EC Inflation’s Been A Dud

Based on my experience of spiraling prices in the ‘70s and ‘80s, I never thought I’d be rooting for inflation but I am. Mildly.

I’m not alone. Our estimable Fed chair, Janet Yellen, is also hoping for inflation. Oh, how she hopes. Unfortunately, inflation – at least the Fed’s favorite kind – is lagging. The latest release from the Bureau of Economic Analysis showed a sluggish 1.6 percent annual growth rate in the core PCE (Personal Consumption Expenditures) metric. The Fed targets a 2 percent inflation rate.

Core inflation is the Fed’s favored measure because it excludes price changes in the most volatile items, namely food and fuel. Core inflation is more stable and, presumably, more predictable. You can see how stable the growth rate is in the chart below. Over the past three years, core PCE has averaged an annual growth rate of 1.5 percent while the core CPI (Consumer Price Index) has increased at a 2 percent pace.

Core Inflation Indices (Cumulative Month-to-Month)

 

Click to Enlarge

The trouble with these numbers is their staleness. The latest available PCE numbers reflects economic conditions as of April. Two months ago. For investors, and especially traders, relying on core PCE is a lot like using just your rearview mirror to guide your car down the road.

There’s an indicator, however, that can give you an instant read on the current inflation environment. If you index the price ratio of SPDR S&P 500 ETF (NYSE Arca: SPYto the Wisdom Tree Continuous Commodity Index ETF (NYSE Arca: GCC), you’ll get a day-by-day look at inflation’s momentum.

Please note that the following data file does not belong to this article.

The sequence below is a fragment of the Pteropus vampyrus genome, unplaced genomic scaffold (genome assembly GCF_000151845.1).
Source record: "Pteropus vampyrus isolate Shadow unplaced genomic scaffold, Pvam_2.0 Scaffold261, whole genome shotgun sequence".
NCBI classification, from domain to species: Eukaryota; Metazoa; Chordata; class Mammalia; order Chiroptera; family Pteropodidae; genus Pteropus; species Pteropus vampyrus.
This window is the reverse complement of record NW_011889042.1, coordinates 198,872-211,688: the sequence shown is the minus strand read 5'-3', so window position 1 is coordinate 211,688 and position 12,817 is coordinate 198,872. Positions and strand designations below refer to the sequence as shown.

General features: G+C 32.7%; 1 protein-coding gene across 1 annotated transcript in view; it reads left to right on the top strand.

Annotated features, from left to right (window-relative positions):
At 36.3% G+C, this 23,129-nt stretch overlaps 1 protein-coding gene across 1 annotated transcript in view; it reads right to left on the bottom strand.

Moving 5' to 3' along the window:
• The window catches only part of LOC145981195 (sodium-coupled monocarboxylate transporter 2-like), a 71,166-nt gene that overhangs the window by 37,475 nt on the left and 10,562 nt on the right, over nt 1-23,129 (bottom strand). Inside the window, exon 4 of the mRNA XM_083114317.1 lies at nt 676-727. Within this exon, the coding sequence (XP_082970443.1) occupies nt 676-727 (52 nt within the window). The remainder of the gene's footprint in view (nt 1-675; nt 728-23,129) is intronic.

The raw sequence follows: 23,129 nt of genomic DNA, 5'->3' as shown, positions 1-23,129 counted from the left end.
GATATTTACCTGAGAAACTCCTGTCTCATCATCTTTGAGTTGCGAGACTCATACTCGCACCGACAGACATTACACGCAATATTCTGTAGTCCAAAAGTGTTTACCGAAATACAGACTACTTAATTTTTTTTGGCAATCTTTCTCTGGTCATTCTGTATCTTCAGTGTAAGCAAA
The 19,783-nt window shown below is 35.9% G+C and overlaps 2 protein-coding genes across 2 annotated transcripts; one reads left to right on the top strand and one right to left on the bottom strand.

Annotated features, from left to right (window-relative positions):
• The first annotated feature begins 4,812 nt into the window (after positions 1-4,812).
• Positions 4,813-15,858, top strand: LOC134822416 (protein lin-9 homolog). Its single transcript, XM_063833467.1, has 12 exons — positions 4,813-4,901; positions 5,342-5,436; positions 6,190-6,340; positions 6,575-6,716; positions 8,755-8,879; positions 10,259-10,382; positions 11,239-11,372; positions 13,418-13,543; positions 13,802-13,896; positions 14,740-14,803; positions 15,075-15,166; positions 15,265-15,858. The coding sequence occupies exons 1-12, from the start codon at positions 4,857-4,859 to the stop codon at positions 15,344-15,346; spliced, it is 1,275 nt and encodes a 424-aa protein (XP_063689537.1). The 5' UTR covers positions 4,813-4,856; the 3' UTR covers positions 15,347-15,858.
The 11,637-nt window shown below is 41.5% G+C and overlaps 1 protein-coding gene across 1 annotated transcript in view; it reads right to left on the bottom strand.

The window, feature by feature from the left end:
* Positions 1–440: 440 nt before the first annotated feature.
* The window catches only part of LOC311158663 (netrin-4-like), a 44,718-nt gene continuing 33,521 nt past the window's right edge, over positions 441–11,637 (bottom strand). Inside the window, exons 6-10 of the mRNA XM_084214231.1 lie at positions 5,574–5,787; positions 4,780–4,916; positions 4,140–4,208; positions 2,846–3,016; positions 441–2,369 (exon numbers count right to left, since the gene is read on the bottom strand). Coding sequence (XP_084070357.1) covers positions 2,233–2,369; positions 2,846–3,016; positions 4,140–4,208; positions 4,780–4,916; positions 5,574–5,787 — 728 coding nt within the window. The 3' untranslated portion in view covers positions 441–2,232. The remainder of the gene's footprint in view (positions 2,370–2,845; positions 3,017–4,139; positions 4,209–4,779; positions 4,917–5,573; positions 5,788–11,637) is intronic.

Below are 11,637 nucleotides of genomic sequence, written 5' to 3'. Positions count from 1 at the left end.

SPY represents a broad-based portfolio of blue-chip stocks while GCC tracks an equal-weighted index of 17 commodity futures. The rationale for the index is simple. Inflation’s likely to show up in commodity prices well before it’s expressed in retail goods. When that happens, traders are likely to favor commodities over securities.

1 2
View single page >> |

DisclosureBrad Zigler pens Wealthmanagement.com's Alternative Insights newsletter. Formerly, he headed up marketing and research for the Pacific Exchange's (now NYSE Arca) ...

more
How did you like this article? Let us know so we can better customize your reading experience.

Comments

Leave a comment to automatically be entered into our contest to win a free Echo Show.
Moon Kil Woong 5 years ago Contributor's comment

You should be rooting for growth, however like Japan, when housing costs are artificially inflated way beyond income growth and economic growth, you get low, no, or negative growth. We are fortunate to have low growth. There is a cost to blowing asset bubbles. It has now gotten so bad corporations take on debt to buy shares and pay dividends and don't waste money investing in growth because there is none and the equation for optimal asset allocation is to have as little capital and as much leverage as possible. Likewise, although personal debt dropped it is now rising again. We need not talk about government debt, for it is always bad.

Growth causes inflation which is why TBTF banks would prefer if there is none. It destroys their perfect world of them getting free liquidity, dumping assets to the taxpayer at inflated prices, and being able to buy stocks and other assets others can't because their risk profile is different (low to no interest and a guaranteed taxpayer umbrella if things go bad). If anyone wonders why TBTF banks dominate stock trading these days, they aren't looking at the obvious.